Howard targets inmate suicide

Cell alterations, more interviews by staff planned by county


Howard County proposed yesterday to strip some of its jail cells of fixtures that could aide suicide attempts and plans more frequent interviews with Spanish-speaking and isolated inmates after two men hanged themselves at its detention center this year.

The bulk of the 13-page internal review focused on building a "Suicide Prevention Plan" out of existing practices. It also concluded, however, that the proposed changes would not have prevented the deaths of Dean Cumbie, 33, of Cooksville and Wilfredo Hernandez, 31, of Columbia, neither of whom was on suicide watch.

Lindsay M. Hayes, who has reviewed more than 1,500 cases of jail suicide as a consultant for state and local governments, praised the Jessup facility for its low suicide numbers - Cumbie was the first since 1999 - but also said the report read "like a self-serving press release," failing to own up to missteps or provide details about questionnaires and checks used to gauge an inmate's mental health.

The report also did not address the death of a third inmate, Joseph Edward McGee, 38, whose relatives have notified the county of their intention to sue.

McGee died of an acute lung infection in September, days after attempting suicide.

McGee had told the nurse treating his cut wrist at the jail that he had hurt himself so that guards would send him to the hospital, where he hoped to receive treatment for his severe chest pains, according to a police report.

Hayes noted that guards at the facility knew Hernandez was missing for at least 15 minutes before they entered his cell.

They found him hanging by a sheet attached to a vent on Aug. 1. Hernandez, who was being held on assault charges related to a fight, also had slashed his wrists using a razor that he had slipped past guards.

During those critical minutes, a supervisor and probationary officer completed checks in two other housing units, believing that Hernandez had been transferred to another section of the jail, a move that was scheduled for that day.

"That's just inexcusable," said Hayes, a project director at the Baltimore-based National Center on Institutions and Alternatives. "You should always know where your inmates are. And if you don't, you need to find them immediately and ensure they're alive."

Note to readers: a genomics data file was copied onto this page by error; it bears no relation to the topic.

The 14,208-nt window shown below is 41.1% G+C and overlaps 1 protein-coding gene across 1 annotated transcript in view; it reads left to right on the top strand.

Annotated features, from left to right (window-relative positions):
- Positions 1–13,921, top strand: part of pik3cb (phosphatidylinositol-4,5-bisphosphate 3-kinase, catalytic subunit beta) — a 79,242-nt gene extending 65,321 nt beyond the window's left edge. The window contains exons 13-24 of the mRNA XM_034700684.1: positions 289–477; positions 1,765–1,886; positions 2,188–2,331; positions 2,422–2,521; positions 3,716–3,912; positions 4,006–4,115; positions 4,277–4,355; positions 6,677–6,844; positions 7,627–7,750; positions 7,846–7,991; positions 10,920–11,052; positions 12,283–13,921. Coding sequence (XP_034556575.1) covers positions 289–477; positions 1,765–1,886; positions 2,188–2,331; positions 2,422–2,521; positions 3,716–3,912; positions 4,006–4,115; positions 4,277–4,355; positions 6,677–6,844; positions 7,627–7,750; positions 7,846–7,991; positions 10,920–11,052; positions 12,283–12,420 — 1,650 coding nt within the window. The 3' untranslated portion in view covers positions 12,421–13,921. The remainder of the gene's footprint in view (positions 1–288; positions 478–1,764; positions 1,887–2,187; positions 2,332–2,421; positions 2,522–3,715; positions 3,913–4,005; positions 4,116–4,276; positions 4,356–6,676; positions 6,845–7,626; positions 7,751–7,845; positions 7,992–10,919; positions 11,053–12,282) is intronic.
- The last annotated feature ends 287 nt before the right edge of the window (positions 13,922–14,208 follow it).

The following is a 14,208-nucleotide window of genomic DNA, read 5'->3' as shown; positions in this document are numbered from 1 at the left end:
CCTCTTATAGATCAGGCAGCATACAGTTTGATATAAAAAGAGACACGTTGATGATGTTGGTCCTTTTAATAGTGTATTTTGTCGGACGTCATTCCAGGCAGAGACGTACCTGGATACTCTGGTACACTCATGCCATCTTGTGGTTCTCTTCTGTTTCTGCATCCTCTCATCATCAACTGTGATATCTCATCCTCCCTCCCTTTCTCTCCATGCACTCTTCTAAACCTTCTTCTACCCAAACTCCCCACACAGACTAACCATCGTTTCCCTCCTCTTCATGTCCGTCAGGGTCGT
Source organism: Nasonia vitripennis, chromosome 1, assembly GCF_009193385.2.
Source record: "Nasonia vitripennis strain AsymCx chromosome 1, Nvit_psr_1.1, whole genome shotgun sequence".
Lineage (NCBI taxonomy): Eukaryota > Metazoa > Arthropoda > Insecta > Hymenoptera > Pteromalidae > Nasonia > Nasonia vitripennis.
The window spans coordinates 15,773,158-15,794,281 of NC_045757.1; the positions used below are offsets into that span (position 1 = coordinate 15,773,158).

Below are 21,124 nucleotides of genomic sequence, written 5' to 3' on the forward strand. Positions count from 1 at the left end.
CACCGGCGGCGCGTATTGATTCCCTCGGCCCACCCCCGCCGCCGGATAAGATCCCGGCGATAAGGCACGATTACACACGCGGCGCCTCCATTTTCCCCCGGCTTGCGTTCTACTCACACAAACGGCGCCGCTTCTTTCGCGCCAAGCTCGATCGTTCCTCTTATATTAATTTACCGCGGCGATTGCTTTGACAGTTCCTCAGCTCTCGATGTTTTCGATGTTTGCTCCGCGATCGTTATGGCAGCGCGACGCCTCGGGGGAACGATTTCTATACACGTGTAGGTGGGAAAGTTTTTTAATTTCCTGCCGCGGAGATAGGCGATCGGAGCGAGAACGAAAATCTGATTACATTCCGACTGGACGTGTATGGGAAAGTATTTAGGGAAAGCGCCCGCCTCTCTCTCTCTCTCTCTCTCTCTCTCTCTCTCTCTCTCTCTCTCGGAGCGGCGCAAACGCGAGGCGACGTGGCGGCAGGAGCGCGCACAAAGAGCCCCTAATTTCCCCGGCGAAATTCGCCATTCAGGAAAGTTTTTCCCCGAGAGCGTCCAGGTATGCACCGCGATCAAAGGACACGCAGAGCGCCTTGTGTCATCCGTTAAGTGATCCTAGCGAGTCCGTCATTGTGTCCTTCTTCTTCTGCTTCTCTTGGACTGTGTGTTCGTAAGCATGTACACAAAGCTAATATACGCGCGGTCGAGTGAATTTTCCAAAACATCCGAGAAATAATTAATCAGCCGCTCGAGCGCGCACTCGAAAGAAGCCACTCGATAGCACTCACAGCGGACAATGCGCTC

Detention center director Melanie C. Pereira said the supervisor, called an "officer in charge," should have immediately entered the cell, but also defended her staff.

"The officer believed that the inmate was elsewhere," Pereira said. "No one relishes any of this, and I think my staff does an excellent job."

Pereira would not comment on whether any disciplinary action was taken against any jail personnel. Howard County police found no criminal wrongdoing in the three deaths.

Pereira called the actions recommended in the review, some of which have already been implemented, "enhancements," rather than "major changes."

The improvements include training all corrections officers to use defibrillators; adding a surveillance system to the medical unit, which would double the number of suicide-watch cells from two to four; and removing brass handles from upper bunks and cages from windows and sprinkler heads in some units.

Cumbie, who was wanted in Georgia on identity theft and drunken-driving charges, hanged himself April 1 with a bedsheet and black T-shirt attached to a sprinkler head cage.

Hayes said that the most significant change was assigning the jail's only officer fluent in Spanish to do weekly interviews with Hispanic inmates. Hernandez spoke little English. Inmates who are on "restricted status," often for medical or security reasons, also will be interviewed every two weeks, rather than once a month.

"Isolation is one of the key issues that contributes to suicides," Pereira said. "And how isolated can somebody be if they don't speak the language."

Several logbooks also are being combined so that guards searching for an inmate's history need to look at only one source.

These changes would have marked the end of any formal inquiries into the deaths had McGee's relatives not planned to sue. Pereira said that she could not comment on or include in the review any information about McGee because of the possible litigation.

James Crawford Jr., an attorney for the McGee family, said that he would seek to use police and medical records from Cumbie and Hernandez's deaths to establish a pattern of "lackadaisical and negligent medical services."

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